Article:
Perth: New England vice captain Alastair Cook believes the challenge of retaining the Ashes is the perfect stage for mercurial batsman Kevin Pietersen to bounce back to his best form.
Pietersen boasts an imposing record against Australia, averaging 50.72 in Ashes Tests, ahead of his 47.80 career record, and his average of 54.44 in Australia is even more impressive.
However, the 30-year-old has struggled with the bat over the past 12 months, averaging just 36.61 and failing to post a Test century.
The Australians have also criticised the South African-born batsman as being a selfish player who has a destabilising influence on the English team at times.
Only last week, fast bowler Doug Bollinger said the Australians did not have any specific plans to try to unsettle Pietersen verbally, believing the powerful right-hander’s own ego would be his own undoing.
However, Cook dismissed that suggestion and said he expected Pietersen to be back to his explosive best against the Australians.
“I couldn’t agree less with that statement,” he said when it was suggested Pietersen had become a distraction.
“He’s obviously had a difficult 12 months with his form but his work ethic over those 12 months has been the hardest I’ve seen him work at his game.
“Talent like that and the stats he’s got behind him show what a great player he is.
“Great players might lose their form for a little bit but they come back and a big series like this, I think it’s just about the right time to come back,” he said.
“I know he’s desperate to prove to people he’s still a great player.”
While he expects Pietersen to be a force in the five-Test series, starting on November 25 in Brisbane, Cook said that he and skipper Andrew Strauss were determined to set the tone for the tourists at the top of the order.
“Obviously Straussy and I have been at the top of the order for a while now, we’ve done reasonably well and there’s always the pressure as an opener to set the tone,” Cook said.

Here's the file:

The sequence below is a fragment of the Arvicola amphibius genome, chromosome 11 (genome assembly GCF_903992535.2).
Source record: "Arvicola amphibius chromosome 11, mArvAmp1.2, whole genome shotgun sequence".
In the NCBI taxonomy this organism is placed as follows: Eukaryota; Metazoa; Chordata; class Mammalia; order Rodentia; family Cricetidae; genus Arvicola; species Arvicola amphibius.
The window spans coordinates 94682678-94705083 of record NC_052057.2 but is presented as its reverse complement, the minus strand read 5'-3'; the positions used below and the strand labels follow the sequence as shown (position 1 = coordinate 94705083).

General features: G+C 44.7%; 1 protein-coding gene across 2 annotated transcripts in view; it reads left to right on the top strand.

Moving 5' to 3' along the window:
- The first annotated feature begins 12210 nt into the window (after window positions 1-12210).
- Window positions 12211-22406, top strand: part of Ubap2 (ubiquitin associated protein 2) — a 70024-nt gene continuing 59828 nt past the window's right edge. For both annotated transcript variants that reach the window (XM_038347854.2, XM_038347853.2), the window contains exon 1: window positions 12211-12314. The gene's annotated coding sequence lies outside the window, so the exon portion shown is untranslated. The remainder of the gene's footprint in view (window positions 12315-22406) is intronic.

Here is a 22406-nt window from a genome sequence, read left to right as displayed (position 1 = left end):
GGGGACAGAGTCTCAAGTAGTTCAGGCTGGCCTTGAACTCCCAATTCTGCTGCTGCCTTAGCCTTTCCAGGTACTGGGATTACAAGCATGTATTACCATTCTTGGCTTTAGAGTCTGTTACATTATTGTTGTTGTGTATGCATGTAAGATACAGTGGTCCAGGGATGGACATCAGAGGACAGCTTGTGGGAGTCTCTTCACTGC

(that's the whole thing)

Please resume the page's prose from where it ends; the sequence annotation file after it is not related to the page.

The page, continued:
“We’ve got that job, we’ve had that job for a while and we’ve done it well.
“It’s an area we appreciate we’ve got a lot of responsibility.
“Obviously as captain and vice captain as well, we like to set the tone for the rest of the team.”
Cook himself has a modest record against Australia, averaging 26.21 in 10 Tests with just one century, and admitted he had a point to prove in the upcoming series.
“The one side I haven’t played as well against than the other sides has been Australia,” he said.
“I’ve got that point to prove over the next three months.
“Last time (in Australia) I was obviously 21-years-old.
“To come here as an opening batter as a youngster was a very tough learning curve.
“It was my first year in international cricket as well.
“So to have 50-odd more games under my belt, seen a lot more, I think that experience will help.”
Cook also dismissed any concerns over his form during the English summer, when he scored over 20 only once in four Tests against Pakistan.
“This summer has been back at home, the conditions have been as tough as I’ve ever experienced back home,” he said.
“We as a whole unit found it tough and the Pakistan bowlers bowled well up there.
“It’s the toughest conditions I’ve ever played in.”
England open their tour with a three-day match against the struggling West Australian team at the WACA Ground on Friday.